Estates and country houses across Britain as well as farmers benefit from Common Agricultural Policy [CAP] payments – the EU’s system of rural support.

The billions of pounds of subsidies will end when Britain leaves the EU, which on current timescales will be in spring 2019.

Ministers have sought to reassure the farming community by guaranteeing payments until 2020, but have refused to make commitments beyond that.

And they shouldn’t. Their farms will actually emerge stronger if they are not subsidised. NZ is proof of that.

But Labour said he would be killed if he went to China?

Stuff reports:

Controversial Auckland businessman William Yan is understood to be heading back to China to speak with authorities. 

Just under what circumstances he’s going, remain shrouded in mystery. Yan has been branded an economic fugitive by his own country, and China allege he embezzled hundreds of millions of dollars before fleeing to New Zealand. 

Concerns over his safety should he return to China – including arrest, imprisonment, execution and organ harvesting – formed the basis for then Associate Immigration Minister Shane Jones to grant him New Zealand citizenship in 2008.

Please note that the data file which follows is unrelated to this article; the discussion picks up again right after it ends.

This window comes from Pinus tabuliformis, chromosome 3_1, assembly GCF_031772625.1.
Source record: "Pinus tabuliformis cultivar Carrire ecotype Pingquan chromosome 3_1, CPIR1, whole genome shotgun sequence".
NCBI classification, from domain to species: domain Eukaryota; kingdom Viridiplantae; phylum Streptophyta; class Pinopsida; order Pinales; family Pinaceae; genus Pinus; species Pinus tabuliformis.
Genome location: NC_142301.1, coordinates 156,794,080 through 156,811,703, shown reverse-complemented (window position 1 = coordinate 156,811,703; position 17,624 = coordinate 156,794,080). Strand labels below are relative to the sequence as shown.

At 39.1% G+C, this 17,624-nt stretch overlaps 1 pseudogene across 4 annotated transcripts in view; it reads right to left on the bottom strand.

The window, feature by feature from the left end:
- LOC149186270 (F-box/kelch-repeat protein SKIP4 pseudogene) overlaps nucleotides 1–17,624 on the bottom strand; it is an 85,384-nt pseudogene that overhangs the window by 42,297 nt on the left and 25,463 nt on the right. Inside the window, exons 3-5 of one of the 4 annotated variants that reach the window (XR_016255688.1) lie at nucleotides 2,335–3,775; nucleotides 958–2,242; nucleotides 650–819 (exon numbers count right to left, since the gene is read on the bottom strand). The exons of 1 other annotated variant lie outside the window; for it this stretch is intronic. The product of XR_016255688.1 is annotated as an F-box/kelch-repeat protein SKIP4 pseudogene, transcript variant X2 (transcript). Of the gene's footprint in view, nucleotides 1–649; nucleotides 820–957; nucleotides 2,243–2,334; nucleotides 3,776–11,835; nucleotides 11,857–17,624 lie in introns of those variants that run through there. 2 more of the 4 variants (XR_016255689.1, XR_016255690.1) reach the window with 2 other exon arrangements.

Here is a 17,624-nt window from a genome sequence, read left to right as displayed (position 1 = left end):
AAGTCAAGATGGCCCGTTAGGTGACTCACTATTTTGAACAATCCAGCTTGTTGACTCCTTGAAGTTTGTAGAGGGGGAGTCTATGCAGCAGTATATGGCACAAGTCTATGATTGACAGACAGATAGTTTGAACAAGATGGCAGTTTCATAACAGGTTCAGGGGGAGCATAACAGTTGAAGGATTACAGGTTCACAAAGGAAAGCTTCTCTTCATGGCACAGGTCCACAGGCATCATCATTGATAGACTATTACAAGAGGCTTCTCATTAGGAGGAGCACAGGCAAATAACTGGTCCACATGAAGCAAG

It seems those concerns are no longer an issue, as Yan is travelling to China in the coming weeks to be interviewed by Chinese authorities.

But Shane Jones and Labour said they granted him citizenship against strong advice against because they were convinced he would be killed if he went to China. They said it had nothing to do with his donations to Labour and Labour MPs, but all about it being unsafe for him to be returned to China.

Trying to outlaw progress

Stuff reports:

New York state enacted one of the nation’s toughest restrictions on Airbnb on Friday with a new law authorising fines of up to US$7500 (10,500) for many short-term rentals.

The measure applies to rentals of fewer than 30 days when the owner or tenant is not present.

Supporters of the measure say many property owners use sites like Airbnb to offer residential apartments as short-term rentals to visitors, hurting existing hotels while taking residential units off the already expensive housing market in New York City.

Diddums for existing hotels. Competition is a good thing, not a bad thing.

Airbnb said it would immediately file a lawsuit challenging the law.

“In typical fashion, Albany backroom dealing rewarded a special interest – the price-gouging hotel industry – and ignored the voices of tens of thousands of New Yorkers,” said Josh Meltzer, Airbnb’s head of public policy in New York.